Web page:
A security measure that requires two or more forms of authentication to verify a user's identity, making it more difficult for attackers to gain unauthorized access to systems. MFA is among the recommended security measures organizations can implement to help increase the chance of securing a cyber liability insurance policy.
A method of protecting sensitive data by converting it into a code that can only be read with a decryption key.
Endpoint detection and response (EDR)
A cybersecurity technology designed to detect and respond to security threats on individual devices, such as desktops, laptops, and mobile devices. EDR solutions typically use a combination of behavioral analytics, machine learning, and threat intelligence to monitor endpoint devices for suspicious activity, such as unusual network traffic or attempts to modify critical system files. EDR is among the recommended security measures organizations can implement to help increase the chance of securing a cyber liability insurance policy.
A network security system that monitors and controls incoming and outgoing network traffic based on predetermined security rules.
Short for "malicious software," malware is any software designed to harm or exploit a computer system or network.
A type of cyberattack in which attackers use deceptive tactics to trick users into providing sensitive information, such as usernames and passwords.
Business email compromise (BEC)
A type of cyberattack in which an attacker gains access to a company's email system or email account and uses it to trick employees, customers, or vendors into transferring funds or sensitive information.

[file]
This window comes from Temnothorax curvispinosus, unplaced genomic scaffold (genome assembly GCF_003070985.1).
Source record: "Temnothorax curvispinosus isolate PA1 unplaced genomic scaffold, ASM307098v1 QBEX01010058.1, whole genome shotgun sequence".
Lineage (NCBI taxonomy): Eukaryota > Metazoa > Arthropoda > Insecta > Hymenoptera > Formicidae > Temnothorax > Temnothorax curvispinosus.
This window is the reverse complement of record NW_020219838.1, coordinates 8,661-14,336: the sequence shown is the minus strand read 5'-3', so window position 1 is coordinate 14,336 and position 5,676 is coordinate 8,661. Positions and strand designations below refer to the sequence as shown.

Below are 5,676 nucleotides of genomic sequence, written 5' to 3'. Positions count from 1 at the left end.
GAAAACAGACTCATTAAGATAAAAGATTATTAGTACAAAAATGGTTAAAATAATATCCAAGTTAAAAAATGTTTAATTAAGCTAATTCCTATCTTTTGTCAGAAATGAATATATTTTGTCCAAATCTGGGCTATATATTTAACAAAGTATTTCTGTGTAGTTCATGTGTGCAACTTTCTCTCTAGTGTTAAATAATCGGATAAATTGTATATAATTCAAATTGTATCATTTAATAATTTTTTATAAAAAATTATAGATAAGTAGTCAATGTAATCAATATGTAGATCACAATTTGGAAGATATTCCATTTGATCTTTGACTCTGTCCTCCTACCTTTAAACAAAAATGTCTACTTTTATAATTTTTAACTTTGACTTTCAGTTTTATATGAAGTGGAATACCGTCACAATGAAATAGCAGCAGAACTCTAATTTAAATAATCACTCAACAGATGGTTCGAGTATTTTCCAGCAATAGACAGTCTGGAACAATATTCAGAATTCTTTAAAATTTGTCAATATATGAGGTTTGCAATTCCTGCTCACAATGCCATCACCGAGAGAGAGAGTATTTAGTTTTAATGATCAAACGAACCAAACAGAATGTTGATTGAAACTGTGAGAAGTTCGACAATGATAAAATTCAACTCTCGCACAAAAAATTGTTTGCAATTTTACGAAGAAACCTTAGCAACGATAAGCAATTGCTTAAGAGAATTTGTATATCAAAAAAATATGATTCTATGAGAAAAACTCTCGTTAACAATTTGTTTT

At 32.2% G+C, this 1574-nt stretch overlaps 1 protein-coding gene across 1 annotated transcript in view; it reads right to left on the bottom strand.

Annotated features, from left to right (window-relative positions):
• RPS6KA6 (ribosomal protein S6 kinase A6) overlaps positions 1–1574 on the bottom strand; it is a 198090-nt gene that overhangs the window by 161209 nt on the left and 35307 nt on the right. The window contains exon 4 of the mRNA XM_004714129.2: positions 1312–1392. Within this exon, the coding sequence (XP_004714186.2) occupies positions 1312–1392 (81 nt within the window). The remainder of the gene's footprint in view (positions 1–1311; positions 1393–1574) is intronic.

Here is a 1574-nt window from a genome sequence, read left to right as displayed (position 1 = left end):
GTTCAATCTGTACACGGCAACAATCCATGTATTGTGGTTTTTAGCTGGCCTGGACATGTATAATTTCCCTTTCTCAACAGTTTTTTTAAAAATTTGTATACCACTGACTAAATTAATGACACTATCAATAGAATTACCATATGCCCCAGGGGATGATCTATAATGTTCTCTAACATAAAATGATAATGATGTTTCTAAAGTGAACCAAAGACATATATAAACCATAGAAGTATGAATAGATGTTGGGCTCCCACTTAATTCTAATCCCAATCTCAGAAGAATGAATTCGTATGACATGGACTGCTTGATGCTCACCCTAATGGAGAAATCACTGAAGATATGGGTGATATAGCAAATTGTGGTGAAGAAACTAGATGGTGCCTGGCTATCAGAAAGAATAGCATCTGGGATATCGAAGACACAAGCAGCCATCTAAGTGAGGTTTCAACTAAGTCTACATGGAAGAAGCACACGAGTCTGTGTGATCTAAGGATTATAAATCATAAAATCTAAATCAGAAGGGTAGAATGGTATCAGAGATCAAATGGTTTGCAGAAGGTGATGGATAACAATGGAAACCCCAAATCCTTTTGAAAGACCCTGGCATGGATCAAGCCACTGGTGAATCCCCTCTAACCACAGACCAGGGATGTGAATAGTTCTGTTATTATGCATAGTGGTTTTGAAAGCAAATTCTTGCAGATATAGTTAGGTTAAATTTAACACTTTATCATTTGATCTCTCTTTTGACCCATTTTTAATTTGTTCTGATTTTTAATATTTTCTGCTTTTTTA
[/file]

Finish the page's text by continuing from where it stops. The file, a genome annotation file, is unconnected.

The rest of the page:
In a BEC attack, the attacker often poses as a high-ranking executive, a trusted vendor, or a supplier and sends emails that appear to be legitimate requests for payments, wire transfers, or changes to account information. The emails often contain urgent language and request that the recipient take immediate action without consulting with other employees or managers.
BEC attacks can be persuasive and often use social engineering techniques to gain the victim's trust. They can result in significant financial losses for the targeted company and damage its reputation and trust with its customers and partners.
The process of regularly updating software and systems to ensure that known vulnerabilities are fixed, and security is maintained.
The practice of dividing a computer network into smaller subnetworks or segments, which can help contain a security breach and limit its impact.
A method of manipulating people into divulging sensitive information or performing an action not in their best interest, often through deception or coercion.
The process of identifying and prioritizing vulnerabilities in a system or network to determine the risk level and develop a mitigation plan.
A security model that assumes no user or device can be trusted by default and requires strong authentication and authorization for all access to systems and data, regardless of whether the user is inside or outside the network perimeter.
Visit HAI Group's Cybersecurity Center for additional resources:
This article is for general information only. HAI Group makes no representation or warranty about the accuracy or applicability of this information for any particular use or circumstance. Your use of this information is at your own discretion and risk. HAI Group and any author or contributor identified herein assume no responsibility for your use of this information. You should consult with your attorney or subject matter advisor before adopting any risk management strategy or policy.